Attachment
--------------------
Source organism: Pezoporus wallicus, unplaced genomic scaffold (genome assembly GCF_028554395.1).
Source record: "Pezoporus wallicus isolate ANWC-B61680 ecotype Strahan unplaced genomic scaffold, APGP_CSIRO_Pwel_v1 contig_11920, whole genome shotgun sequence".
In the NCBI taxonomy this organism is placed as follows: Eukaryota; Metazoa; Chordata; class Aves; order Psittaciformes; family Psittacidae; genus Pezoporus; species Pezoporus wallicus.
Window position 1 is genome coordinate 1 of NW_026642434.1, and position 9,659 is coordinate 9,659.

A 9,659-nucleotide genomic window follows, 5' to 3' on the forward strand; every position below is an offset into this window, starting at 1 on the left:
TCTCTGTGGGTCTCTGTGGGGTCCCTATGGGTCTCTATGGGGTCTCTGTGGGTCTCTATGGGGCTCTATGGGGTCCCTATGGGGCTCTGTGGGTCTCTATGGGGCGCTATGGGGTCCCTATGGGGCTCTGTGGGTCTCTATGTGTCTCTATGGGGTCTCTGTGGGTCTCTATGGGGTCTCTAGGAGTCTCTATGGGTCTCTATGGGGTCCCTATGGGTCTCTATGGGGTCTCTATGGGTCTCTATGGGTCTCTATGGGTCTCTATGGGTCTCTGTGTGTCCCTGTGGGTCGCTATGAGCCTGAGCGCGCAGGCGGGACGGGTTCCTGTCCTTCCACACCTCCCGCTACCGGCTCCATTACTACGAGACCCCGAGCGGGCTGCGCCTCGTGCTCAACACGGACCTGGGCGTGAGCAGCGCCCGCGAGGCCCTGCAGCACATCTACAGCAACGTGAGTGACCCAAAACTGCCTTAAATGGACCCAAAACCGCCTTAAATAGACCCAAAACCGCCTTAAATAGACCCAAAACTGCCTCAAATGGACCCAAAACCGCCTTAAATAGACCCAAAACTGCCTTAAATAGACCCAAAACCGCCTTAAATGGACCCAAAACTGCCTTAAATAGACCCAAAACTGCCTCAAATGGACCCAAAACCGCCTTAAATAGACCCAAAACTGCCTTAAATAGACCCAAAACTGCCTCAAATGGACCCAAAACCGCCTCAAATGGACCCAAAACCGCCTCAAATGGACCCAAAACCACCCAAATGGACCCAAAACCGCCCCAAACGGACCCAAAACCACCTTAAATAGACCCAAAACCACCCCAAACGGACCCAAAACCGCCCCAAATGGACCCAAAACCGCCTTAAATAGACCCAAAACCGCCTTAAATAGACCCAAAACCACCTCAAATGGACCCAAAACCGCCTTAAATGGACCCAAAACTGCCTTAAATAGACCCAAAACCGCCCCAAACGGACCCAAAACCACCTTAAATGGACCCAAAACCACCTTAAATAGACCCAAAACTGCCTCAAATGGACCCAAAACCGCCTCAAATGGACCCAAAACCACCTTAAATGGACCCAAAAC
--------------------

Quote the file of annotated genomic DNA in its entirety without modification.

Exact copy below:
Source organism: Pezoporus wallicus, unplaced genomic scaffold (genome assembly GCF_028554395.1).
Source record: "Pezoporus wallicus isolate ANWC-B61680 ecotype Strahan unplaced genomic scaffold, APGP_CSIRO_Pwel_v1 contig_11920, whole genome shotgun sequence".
In the NCBI taxonomy this organism is placed as follows: Eukaryota; Metazoa; Chordata; class Aves; order Psittaciformes; family Psittacidae; genus Pezoporus; species Pezoporus wallicus.
Window position 1 is genome coordinate 1 of NW_026642434.1, and position 9,659 is coordinate 9,659.

A 9,659-nucleotide genomic window follows, 5' to 3' on the forward strand; every position below is an offset into this window, starting at 1 on the left:
TCTCTGTGGGTCTCTGTGGGGTCCCTATGGGTCTCTATGGGGTCTCTGTGGGTCTCTATGGGGCTCTATGGGGTCCCTATGGGGCTCTGTGGGTCTCTATGGGGCGCTATGGGGTCCCTATGGGGCTCTGTGGGTCTCTATGTGTCTCTATGGGGTCTCTGTGGGTCTCTATGGGGTCTCTAGGAGTCTCTATGGGTCTCTATGGGGTCCCTATGGGTCTCTATGGGGTCTCTATGGGTCTCTATGGGTCTCTATGGGTCTCTATGGGTCTCTGTGTGTCCCTGTGGGTCGCTATGAGCCTGAGCGCGCAGGCGGGACGGGTTCCTGTCCTTCCACACCTCCCGCTACCGGCTCCATTACTACGAGACCCCGAGCGGGCTGCGCCTCGTGCTCAACACGGACCTGGGCGTGAGCAGCGCCCGCGAGGCCCTGCAGCACATCTACAGCAACGTGAGTGACCCAAAACTGCCTTAAATGGACCCAAAACCGCCTTAAATAGACCCAAAACCGCCTTAAATAGACCCAAAACTGCCTCAAATGGACCCAAAACCGCCTTAAATAGACCCAAAACTGCCTTAAATAGACCCAAAACCGCCTTAAATGGACCCAAAACTGCCTTAAATAGACCCAAAACTGCCTCAAATGGACCCAAAACCGCCTTAAATAGACCCAAAACTGCCTTAAATAGACCCAAAACTGCCTCAAATGGACCCAAAACCGCCTCAAATGGACCCAAAACCGCCTCAAATGGACCCAAAACCACCCAAATGGACCCAAAACCGCCCCAAACGGACCCAAAACCACCTTAAATAGACCCAAAACCACCCCAAACGGACCCAAAACCGCCCCAAATGGACCCAAAACCGCCTTAAATAGACCCAAAACCGCCTTAAATAGACCCAAAACCACCTCAAATGGACCCAAAACCGCCTTAAATGGACCCAAAACTGCCTTAAATAGACCCAAAACCGCCCCAAACGGACCCAAAACCACCTTAAATGGACCCAAAACCACCTTAAATAGACCCAAAACTGCCTCAAATGGACCCAAAACCGCCTCAAATGGACCCAAAACCACCTTAAATGGACCCAAAAC